A website that will catalog criminal activity in German Village and Schumacher Place goes live April 1.

A website that will catalog criminal activity in German Village and Schumacher Place goes live April 1.

The Cyber Block Watch - www.cyberblockwatch.com - relies on residents to submit information on a variety of offenses, including auto theft, burglaries and robberies. It also asks for updates on suspicious activity.

A four-member committee screens all submissions and decides what gets posted, said Jeffery Smith, a founding member of the site.

"Everything will be managed and audited," he said.

Updated information then will be sent via email to subscribers.

People must register their names and emails and posts are completely anonymous to the viewing public, he said. There is no cost for the service.

Smith said the committee would make a formal presentation at the next German Village police luncheon, to be held at 12:30 p.m. March 31 at the Meeting Haus, 588 S. Third St.

Cyber Block Watch was launched to create a central clearinghouse for crime data, as criminals often cross neighborhood boundaries. Meanwhile, leaders in those individual communities already have mass emails, which will continue, Smith said. However, all crime reporting will be done via the block watch, Smith said.

The website also includes links to the Columbus Division of Police and other law-enforcement sites, as well as tips on safety.

Smith said the committee is still formulating exactly what can make it on the website, such as civilian pictures of suspects and video. Subscribers can expect it to evolve.

"There's a lot of potential on how it expands," he said.

Alyson Gledhill, a Schumacher Place resident and former member of the neighborhood civic association, said she's optimistic about the launch of the website, which she said is easy to navigate and provides a lot of helpful information.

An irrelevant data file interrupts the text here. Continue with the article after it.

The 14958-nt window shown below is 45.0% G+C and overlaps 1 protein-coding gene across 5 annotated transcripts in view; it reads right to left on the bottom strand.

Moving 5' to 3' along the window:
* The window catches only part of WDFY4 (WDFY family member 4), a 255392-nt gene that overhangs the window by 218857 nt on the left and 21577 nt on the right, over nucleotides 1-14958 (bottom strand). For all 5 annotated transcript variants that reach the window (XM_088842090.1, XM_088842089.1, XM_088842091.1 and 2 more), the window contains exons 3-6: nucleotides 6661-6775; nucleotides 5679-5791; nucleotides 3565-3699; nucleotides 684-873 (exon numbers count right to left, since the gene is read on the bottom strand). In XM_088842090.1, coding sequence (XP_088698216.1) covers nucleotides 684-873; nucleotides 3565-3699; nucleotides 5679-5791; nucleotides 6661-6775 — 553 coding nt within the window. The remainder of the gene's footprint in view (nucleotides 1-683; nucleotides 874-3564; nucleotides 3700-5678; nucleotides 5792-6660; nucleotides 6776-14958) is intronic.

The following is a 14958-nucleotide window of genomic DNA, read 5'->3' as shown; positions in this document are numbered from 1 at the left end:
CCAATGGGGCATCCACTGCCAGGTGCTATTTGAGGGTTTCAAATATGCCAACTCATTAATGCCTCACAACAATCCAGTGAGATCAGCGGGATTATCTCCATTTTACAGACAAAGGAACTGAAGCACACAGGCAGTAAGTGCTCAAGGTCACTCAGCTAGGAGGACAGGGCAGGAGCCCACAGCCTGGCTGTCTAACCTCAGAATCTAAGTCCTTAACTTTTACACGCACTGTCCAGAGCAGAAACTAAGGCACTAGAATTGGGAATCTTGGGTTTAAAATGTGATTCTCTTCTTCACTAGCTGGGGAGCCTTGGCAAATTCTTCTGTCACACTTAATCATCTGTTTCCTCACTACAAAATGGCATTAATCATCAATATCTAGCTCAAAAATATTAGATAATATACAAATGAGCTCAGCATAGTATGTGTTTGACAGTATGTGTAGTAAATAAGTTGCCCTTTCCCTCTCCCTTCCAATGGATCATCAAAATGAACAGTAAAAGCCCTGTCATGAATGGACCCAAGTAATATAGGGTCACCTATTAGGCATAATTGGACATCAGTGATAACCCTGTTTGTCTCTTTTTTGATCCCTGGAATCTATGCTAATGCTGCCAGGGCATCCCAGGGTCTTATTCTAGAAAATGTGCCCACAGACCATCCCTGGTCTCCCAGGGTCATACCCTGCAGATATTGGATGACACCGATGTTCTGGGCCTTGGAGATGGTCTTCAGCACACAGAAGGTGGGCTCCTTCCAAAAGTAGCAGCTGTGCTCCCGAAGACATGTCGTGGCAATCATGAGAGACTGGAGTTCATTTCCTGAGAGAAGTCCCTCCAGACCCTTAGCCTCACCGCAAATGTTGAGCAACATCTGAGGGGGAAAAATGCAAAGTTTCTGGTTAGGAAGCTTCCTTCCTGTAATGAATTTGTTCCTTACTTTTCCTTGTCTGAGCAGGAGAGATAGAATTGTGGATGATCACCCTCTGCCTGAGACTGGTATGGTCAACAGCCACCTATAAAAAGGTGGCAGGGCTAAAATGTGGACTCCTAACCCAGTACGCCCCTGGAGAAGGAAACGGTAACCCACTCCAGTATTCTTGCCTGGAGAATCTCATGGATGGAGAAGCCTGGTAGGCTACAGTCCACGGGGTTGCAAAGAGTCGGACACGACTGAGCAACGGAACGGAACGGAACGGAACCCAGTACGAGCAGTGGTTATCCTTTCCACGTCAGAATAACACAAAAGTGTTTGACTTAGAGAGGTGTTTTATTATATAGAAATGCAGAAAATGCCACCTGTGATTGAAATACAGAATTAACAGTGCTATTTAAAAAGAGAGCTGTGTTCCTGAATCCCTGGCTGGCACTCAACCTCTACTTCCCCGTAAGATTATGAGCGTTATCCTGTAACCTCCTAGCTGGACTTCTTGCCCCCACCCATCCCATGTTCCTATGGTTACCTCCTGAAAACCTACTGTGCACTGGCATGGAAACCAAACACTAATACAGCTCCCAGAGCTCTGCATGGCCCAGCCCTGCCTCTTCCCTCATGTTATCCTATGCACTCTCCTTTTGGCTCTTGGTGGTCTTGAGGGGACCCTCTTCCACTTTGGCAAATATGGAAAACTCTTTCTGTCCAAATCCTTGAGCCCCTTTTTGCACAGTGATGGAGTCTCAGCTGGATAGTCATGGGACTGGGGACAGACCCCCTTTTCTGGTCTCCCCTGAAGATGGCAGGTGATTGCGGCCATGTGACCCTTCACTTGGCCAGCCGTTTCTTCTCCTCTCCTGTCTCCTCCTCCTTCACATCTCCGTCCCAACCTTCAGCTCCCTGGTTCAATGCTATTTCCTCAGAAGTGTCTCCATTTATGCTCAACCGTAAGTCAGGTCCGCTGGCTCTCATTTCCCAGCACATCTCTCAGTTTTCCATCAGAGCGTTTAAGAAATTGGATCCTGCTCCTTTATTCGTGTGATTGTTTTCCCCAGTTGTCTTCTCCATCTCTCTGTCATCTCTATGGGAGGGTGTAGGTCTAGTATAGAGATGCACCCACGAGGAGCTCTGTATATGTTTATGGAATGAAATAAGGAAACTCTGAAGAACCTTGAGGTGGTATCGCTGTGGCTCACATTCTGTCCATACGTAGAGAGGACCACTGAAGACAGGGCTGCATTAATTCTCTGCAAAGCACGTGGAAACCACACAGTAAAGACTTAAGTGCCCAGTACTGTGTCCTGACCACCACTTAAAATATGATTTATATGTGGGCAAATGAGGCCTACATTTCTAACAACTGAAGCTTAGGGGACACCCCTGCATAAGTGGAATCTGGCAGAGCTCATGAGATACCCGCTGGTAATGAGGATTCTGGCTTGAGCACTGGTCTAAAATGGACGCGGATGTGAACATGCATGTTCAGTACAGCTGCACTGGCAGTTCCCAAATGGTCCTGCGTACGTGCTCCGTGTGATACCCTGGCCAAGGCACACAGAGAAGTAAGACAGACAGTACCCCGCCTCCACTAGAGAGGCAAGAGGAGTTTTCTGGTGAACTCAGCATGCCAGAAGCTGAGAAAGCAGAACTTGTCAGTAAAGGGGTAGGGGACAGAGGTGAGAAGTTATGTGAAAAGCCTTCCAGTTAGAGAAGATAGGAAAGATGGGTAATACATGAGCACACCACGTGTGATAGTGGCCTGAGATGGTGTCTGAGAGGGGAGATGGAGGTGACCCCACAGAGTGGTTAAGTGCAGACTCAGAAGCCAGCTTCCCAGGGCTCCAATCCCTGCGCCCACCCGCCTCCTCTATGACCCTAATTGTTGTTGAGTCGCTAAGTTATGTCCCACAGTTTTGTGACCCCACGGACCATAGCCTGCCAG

"I think it will be a nice tool for our residents and even beyond, because not only are we having the safety alerts, there will be safety hints on how to protect yourself and family," Gledhill said.

At this stage, the website applies only to Schumacher Place and German Village. Merion Village was asked to assist but no one from the community came forward to join the effort, Smith said.

Bob Leighty, chairman of the Merion Village Association, said the group would continue to pursue its own crime-reporting activities under the leadership of the safety committee.

"That has worked for us and those efforts will continue," he said. "It is great for our neighbors to work together on crime prevention. We certainly wish them success."

The website does not include a public-comment portion, so people do not have the opportunity to chat about their circumstances on the site, Smith.

Still, he hopes people take advantage of the Cyber Block Watch.

"I'd love to have every resident in the neighborhood be part of it," he said.

Amanda Ford, spokeswoman for the Columbus Division of Police, said safety forces welcome neighborhood involvement.

"This is a great resource for community members and police officers," she said. "Using the Internet and social media sites has proved beneficial in engaging residents to share information and be proactive in addressing criminal activity in their neighborhood.

"The site is also a great tool for officers to gather information on suspicious activity, possible suspect information and understanding the needs of a neighborhood."